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Becoming the Estate Trustee when there is no Will

intestate estate executor bond

Resource Info

Summary What are your tasks and duties if you have been appointed the Estate Trustee
Published 2013

Issues surrounding Probate and the Estate Trustees’ Tasks

The Court-issued ‘Certificate of Appointment of Estate Trustee’ (commonly called ‘Probate’) allows the Executor to control estate assets and distribute to beneficiaries. We gather asset and other information to prepare and submit an application to Court whether or not there is a Will. We also assist in obtaining an Executor’s Bond which may be required if there is no Will or the named Executor is a non-resident. Some estates may not require probate. When we meet with the Executor or beneficiaries, we can advise if probate might be avoided thus reducing the cost of administering the estate.

If you are acting as an estate trustee (commonly referred to as an ‘executor’), you are responsible for administering the estate of a deceased person. If the deceased named you in his or her Will and if the Will must be ‘probated’, your appointment as estate trustee is confirmed when the court issues a Certificate of Appointment of Estate Trustee with a Will. This process is often referred to as ‘probating the Will’. If the deceased did not leave a Will, an estate trustee is appointed when the court issues a Certificate of Appointment of Estate Trustee without a Will.

Work normally done by a solicitor, in other words ‘legal work’, is listed under Solicitor’s Tasks below. Work which may be done by an estate trustee without the assistance of a lawyer is listed under Estate Trustee’s Tasks. These lists cover most of the tasks to be performed. However, these lists are not exhaustive since requirements can vary considerably depending upon the amount, nature, and complexity of the assets, the age and residency of the beneficiaries, and the knowledge and skill of the estate trustee.

Solicitor’s Tasks

All tasks listed are not required for every estate. The solicitor advises the estate trustee if some tasks may be optional or unnecessary. Some tasks may be completed by the estate trustee depending on the terms of the retainer between the estate trustee and the solicitor.

  • Review provisions of the Succession Law Reform Act with the estate trustee and advise as to the distribution of estate required by law,
  • Outline what the solicitor will be doing,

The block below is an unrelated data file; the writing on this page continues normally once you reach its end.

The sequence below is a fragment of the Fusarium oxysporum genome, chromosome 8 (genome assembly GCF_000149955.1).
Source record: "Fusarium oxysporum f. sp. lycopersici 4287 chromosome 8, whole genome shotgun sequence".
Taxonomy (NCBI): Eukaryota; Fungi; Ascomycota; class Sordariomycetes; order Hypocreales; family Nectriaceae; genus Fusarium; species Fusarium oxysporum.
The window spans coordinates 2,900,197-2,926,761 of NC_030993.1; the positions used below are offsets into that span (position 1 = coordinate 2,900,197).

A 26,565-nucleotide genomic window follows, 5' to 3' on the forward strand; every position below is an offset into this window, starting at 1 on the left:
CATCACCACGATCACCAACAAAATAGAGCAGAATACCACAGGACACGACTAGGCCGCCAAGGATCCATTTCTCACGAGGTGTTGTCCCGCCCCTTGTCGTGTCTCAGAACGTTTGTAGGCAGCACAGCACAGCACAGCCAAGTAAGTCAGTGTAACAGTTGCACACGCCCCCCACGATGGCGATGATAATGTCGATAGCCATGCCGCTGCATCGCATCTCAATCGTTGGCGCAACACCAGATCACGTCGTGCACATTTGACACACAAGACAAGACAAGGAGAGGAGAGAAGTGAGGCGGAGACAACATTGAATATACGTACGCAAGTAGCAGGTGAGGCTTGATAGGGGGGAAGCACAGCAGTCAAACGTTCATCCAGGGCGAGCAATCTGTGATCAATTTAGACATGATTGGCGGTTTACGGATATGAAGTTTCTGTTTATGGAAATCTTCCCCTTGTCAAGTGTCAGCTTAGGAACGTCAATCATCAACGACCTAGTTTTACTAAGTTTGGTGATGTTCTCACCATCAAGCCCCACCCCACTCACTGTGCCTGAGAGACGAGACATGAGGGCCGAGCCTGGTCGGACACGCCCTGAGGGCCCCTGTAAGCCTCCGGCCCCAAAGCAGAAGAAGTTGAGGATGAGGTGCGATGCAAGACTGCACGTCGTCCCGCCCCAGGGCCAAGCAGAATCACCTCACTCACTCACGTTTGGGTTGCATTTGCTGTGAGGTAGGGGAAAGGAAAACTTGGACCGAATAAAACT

• Advise the estate trustee as to the scope of his or her responsibilities,
  • Review the assets of the estate,
  • Prepare the statement of the original assets,
  • Prepare and file the application for a Certificate of Appointment of Estate Trustee,
  • Transmit the deceased’s property into the estate trustee’s name,
  • Prepare documents for registration of securities,
  • Arrange to advertise for creditors (required if no Will),
  • Receive a list of debts and advise the estate trustee as to payment of the deceased’s debts,
  • If there is a potential for family law, refer the estate trustee for legal advice,
  • Advise regarding the settlement of claims against the estate,
  • Perform corporate services for deceased’s company,
  • Advise estate trustee with regard to the Estate Information Return (EIR) which must be filed within 90 days of the court issuing a Certificate of Estate Trustee,
  • As per retainer, complete the EIR based on information provided by the estate trustee and financial institutions and meet with estate trustee to review and sign EIR,
  • On request of estate trustee, prepare documents to transfer property to beneficiaries,
  • Assist in the preparation of accounts, if requested,
  • Prepare court documents for the estate trustee to pass accounts, if needed,
  • Prepare beneficiary releases, if requested,
  • Search executions (sheriff’s office), if needed,
  • Prepare applications for paying money into court, if necessary,
  • Discuss income tax filing requirements generally and refer estate trustee to a tax professional for preparation and filing and advice regarding distributions, retention of receipts, etc., If necessary and on the estate trustee’s instructions, prepare an application to court to obtain advice in the administration of the estate, to interpret the Will, to contest questionable claims, to settle claims under family law legislation,
  • Prepare application to court permitting distributions to foreign beneficiaries of designated countries, if any.

Estate Trustee’s Tasks

This list of estate trustee’s tasks is not exhaustive and is not intended as legal advice. For convenience, it is divided into three groups according to when the tasks are usually performed: Immediate, Interim and Final. There is no clear dividing line between these groups in terms of timing.

Unless the estate trustee has expertise in completing and filing income tax returns related to deceased person’s and estates and trusts, we strongly recommend that he or she hire a tax professional with such expertise to complete any task pertaining to tax returns and to obtain advice regarding when and how to distribute to beneficiaries.

Immediate Tasks

  • Make proper funeral and burial arrangements, and pay funeral expenses,
  • Make a thorough search for a Will,
  • If no Will, meet with solicitor to discuss applying for a Certificate of Appointment of Estate Trustee Without a Will,
  • In consultation with a tax professional, if prior year income tax returns were not filed, file (or arranged to have filed) income tax returns for year of death and for all prior years which are due but were not filed at the date of death,
  • Determine, locate, and notify beneficiaries of their interest,
  • Determine, secure, and protect assets,